At the end of November, it will be 80 years since the beginning of the winter war. The Government of Finland is preparing a series of events to commemorate the anniversary.
In the secret minutes of the Treaty of Non-aggression between Germany and the Soviet Union, or the Molotov-Ribbentrop Pact, Finland was marked as belonging to the Soviet sphere of interest. This treaty was among the main factors that led to the breaking out of the Winter War.
The war began with the Soviet invasion of Finland on 30 November 1939 and ended on 13 March 1940, after 105 days of fighting.
Defending Finland’s independence came at a heavy cost. More than 25,000 Finns died in the war effort and about 44,000 were wounded. Civilian casualties numbered more than 1,000, the Finnish Government said.
The loss of Karelia
The losses suffered by the Soviet Union in the war were substantially higher. Finland maintained its independence but had to cede 11% of its territory to the Soviet Union. In this context, the loss of the Karelia region and its capital city, Viipuri (today Viborg) is still a wound in the hearts of Finns.
About 430,000 Finns, or 12% of the population at the time, lost their homes and had to be resettled in other parts of Finland, the Government reminds.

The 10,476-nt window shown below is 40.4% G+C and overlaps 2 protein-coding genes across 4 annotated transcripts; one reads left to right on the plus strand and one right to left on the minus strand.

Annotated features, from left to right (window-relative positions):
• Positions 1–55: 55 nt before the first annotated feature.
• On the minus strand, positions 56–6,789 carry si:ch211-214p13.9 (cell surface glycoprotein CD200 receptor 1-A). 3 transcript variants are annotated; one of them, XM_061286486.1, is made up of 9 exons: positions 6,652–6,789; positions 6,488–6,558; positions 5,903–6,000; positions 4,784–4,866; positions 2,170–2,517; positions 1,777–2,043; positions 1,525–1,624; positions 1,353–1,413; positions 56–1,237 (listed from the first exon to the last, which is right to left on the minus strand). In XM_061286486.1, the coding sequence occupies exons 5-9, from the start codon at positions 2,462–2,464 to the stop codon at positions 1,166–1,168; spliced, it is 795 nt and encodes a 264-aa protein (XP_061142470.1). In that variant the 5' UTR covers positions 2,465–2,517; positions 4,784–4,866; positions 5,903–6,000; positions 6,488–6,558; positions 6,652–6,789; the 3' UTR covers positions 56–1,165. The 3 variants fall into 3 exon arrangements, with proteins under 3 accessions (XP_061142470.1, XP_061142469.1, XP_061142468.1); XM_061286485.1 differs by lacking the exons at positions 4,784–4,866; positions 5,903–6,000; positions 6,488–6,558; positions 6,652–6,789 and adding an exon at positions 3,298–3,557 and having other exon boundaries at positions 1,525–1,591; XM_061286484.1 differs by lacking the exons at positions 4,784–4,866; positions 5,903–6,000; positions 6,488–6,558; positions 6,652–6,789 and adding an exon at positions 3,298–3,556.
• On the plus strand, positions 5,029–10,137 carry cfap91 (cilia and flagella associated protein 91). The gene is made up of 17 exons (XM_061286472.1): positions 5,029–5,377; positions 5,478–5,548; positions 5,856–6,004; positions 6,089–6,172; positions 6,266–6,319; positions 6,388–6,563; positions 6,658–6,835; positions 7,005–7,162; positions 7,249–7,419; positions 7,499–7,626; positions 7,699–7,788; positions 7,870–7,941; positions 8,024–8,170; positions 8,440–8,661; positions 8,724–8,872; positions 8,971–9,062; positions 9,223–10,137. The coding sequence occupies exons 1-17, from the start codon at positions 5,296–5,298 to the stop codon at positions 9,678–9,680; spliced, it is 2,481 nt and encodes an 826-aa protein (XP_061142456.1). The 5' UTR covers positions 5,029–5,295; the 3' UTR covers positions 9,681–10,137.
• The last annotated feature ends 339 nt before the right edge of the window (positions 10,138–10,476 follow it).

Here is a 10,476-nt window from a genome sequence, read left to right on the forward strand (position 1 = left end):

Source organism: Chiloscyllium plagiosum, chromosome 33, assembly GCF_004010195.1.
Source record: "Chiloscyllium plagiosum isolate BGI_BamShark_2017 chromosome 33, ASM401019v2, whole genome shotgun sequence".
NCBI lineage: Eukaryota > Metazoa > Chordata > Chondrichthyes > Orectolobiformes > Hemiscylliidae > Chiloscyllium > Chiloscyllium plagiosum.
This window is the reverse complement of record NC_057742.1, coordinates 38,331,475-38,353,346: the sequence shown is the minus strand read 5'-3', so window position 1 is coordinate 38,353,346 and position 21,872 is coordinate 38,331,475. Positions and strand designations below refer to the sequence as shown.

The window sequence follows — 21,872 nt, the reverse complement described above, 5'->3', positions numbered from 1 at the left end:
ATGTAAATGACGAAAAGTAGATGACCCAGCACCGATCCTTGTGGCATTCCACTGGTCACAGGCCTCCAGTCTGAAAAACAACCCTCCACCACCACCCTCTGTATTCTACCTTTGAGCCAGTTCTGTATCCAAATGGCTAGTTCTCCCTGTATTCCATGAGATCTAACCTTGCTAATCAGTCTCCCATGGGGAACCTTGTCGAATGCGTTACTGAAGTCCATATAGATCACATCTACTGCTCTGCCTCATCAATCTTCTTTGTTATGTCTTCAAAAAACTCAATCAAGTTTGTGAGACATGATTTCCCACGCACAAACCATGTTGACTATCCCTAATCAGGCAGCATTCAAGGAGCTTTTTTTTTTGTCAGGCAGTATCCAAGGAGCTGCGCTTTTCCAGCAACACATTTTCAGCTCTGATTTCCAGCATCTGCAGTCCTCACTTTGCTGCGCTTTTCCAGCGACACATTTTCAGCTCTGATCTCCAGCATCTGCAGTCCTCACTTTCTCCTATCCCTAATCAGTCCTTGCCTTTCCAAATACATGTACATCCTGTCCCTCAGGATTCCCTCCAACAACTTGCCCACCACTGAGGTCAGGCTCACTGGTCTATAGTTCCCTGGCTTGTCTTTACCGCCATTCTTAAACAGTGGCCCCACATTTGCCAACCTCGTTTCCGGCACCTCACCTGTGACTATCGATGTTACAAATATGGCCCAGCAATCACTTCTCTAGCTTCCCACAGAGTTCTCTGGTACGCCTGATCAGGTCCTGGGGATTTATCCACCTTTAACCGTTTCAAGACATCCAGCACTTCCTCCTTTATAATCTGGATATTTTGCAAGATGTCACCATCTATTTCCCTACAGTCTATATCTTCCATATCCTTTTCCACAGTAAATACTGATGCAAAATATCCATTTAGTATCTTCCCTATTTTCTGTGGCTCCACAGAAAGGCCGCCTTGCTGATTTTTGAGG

Most of the soldiers serving in the Defence Forces during the Winter War were born before 1917, the year Finland gained independence. The oldest were born in the 19th century. In the mobilisation of October 1939, men in age groups born between 1900 and 1918 were called to service. Towards the end of the war, men from older age groups born in 1894–1899 were also recruited.
One candle for each day of war
Memorial events will be held on the dates when the war started, 30 November 2019, and ended, 13 March 2020.
On 30 November at 11.00, to commemorate the start of the war, state leadership will lay a wreath at the National Memorial to the Winter War at Kasarmintori Square in Helsinki.
After that, 105 candles will be lit at the memorial, one for every day of the war, to honour the Finns, volunteers from abroad and friends of Finland from all over the world who lived at the time of the war. This event will be open to the public.
On 13 March 2020, an Ecumenical Memorial Service will be held at Helsinki Cathedral at 11.00. State leadership will be attending the service, the Government said.